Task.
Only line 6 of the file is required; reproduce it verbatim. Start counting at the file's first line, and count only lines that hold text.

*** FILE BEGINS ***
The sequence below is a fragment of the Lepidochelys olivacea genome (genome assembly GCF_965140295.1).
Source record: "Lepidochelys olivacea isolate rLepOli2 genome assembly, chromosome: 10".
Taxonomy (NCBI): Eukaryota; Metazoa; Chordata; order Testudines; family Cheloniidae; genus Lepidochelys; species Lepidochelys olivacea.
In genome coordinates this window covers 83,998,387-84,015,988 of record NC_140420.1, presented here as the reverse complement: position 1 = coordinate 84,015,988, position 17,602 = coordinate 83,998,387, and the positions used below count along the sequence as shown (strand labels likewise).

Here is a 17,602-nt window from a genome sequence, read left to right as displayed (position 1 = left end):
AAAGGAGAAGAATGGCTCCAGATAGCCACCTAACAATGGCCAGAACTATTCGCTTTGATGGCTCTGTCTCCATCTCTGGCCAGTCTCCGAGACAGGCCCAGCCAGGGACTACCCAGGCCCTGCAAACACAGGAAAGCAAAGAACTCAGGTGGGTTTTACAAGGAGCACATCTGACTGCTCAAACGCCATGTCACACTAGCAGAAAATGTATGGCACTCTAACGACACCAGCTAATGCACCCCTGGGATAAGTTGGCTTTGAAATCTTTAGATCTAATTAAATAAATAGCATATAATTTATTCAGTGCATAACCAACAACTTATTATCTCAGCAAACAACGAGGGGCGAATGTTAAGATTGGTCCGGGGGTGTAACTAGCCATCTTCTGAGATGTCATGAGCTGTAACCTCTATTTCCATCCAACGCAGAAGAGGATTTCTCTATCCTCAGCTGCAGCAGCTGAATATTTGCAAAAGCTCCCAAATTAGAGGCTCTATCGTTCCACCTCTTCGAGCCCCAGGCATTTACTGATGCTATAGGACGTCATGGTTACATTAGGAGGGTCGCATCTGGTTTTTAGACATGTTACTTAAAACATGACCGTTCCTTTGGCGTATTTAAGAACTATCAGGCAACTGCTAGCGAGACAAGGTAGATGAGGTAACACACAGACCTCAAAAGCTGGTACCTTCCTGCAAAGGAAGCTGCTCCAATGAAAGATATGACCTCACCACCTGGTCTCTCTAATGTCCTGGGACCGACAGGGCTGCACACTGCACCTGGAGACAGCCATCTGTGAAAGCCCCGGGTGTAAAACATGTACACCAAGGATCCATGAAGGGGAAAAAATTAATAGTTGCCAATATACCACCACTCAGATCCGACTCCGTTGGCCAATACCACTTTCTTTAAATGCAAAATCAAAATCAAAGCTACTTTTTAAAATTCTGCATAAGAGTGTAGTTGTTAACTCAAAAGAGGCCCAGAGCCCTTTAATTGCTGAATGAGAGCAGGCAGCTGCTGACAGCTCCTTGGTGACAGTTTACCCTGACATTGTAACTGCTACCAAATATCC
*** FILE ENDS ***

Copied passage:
AAAGGAGAAGAATGGCTCCAGATAGCCACCTAACAATGGCCAGAACTATTCGCTTTGATGGCTCTGTCTCCATCTCTGGCCAGTCTCCGAGACAGGCCCAGCCAGGGACTACCCAGGCCCTGCAAACACAGGAAAGCAAAGAACTCAGGTGGGTTTTACAAGGAGCACATCTGACTGCTCAAACGCCATGTCACACTAGCAGAAAATGTATGGCACTCTAACGACACCAGCTAATGCACCCCTGGGATAAGTTGGCTTTGAAATCTTTAGATCTAATTAAATAAATAGCATATAATTTATTCAGTGCATAACCAACAACTTATTATCTCAGCAAACAACGAGGGGCGAATGTTAAGATTGGTCCGGGGGTGTAACTAGCCATCTTCTGAGATGTCATGAGCTGTAACCTCTATTTCCATCCAACGCAGAAGAGGATTTCTCTATCCTCAGCTGCAGCAGCTGAATATTTGCAAAAGCTCCCAAATTAGAGGCTCTATCGTTCCACCTCTTCGAGCCCCAGGCATTTACTGATGCTATAGGACGTCATGGTTACATTAGGAGGGTCGCATCTGGTTTTTAGACATGTTACTTAAAACATGACCGTTCCTTTGGCGTATTTAAGAACTATCAGGCAACTGCTAGCGAGACAAGGTAGATGAGGTAACACACAGACCTCAAAAGCTGGTACCTTCCTGCAAAGGAAGCTGCTCCAATGAAAGATATGACCTCACCACCTGGTCTCTCTAATGTCCTGGGACCGACAGGGCTGCACACTGCACCTGGAGACAGCCATCTGTGAAAGCCCCGGGTGTAAAACATGTACACCAAGGATCCATGAAGGGGAAAAAATTAATAGTTGCCAATATACCACCACTCAGATCCGACTCCGTTGGCCAATACCACTTTCTTTAAATGCAAAATCAAAATCAAAGCTACTTTTTAAAATTCTGCATAAGAGTGTAGTTGTTAACTCAAAAGAGGCCCAGAGCCCTTTAATTGCTGAATGAGAGCAGGCAGCTGCTGACAGCTCCTTGGTGACAGTTTACCCTGACATTGTAACTGCTACCAAATATCC